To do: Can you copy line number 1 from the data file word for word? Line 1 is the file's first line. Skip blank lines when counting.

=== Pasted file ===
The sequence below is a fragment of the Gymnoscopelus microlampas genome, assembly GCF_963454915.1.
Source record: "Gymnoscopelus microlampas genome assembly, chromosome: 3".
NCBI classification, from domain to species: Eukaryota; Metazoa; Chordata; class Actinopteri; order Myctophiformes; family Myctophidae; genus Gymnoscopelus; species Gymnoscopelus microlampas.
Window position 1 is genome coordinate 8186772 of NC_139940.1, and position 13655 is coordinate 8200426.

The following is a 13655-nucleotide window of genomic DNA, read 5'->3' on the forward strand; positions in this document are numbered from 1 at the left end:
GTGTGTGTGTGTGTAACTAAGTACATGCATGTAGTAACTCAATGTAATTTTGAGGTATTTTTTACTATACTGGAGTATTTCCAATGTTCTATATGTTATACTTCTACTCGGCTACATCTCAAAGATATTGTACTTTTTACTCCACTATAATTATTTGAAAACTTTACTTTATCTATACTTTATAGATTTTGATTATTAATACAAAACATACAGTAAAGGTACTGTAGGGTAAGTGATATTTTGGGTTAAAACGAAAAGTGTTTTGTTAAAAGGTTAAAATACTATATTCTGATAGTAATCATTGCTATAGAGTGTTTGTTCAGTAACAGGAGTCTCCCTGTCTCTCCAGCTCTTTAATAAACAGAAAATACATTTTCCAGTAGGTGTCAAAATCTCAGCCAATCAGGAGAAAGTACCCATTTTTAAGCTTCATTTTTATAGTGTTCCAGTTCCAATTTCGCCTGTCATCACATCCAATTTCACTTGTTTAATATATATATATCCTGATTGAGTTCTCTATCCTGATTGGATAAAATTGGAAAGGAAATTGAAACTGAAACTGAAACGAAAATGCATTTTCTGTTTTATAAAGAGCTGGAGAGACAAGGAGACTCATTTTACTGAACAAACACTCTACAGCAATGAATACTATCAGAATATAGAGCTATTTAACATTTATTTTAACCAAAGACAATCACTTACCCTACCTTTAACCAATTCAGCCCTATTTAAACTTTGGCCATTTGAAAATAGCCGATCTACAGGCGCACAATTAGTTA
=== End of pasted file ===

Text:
The sequence below is a fragment of the Gymnoscopelus microlampas genome, assembly GCF_963454915.1.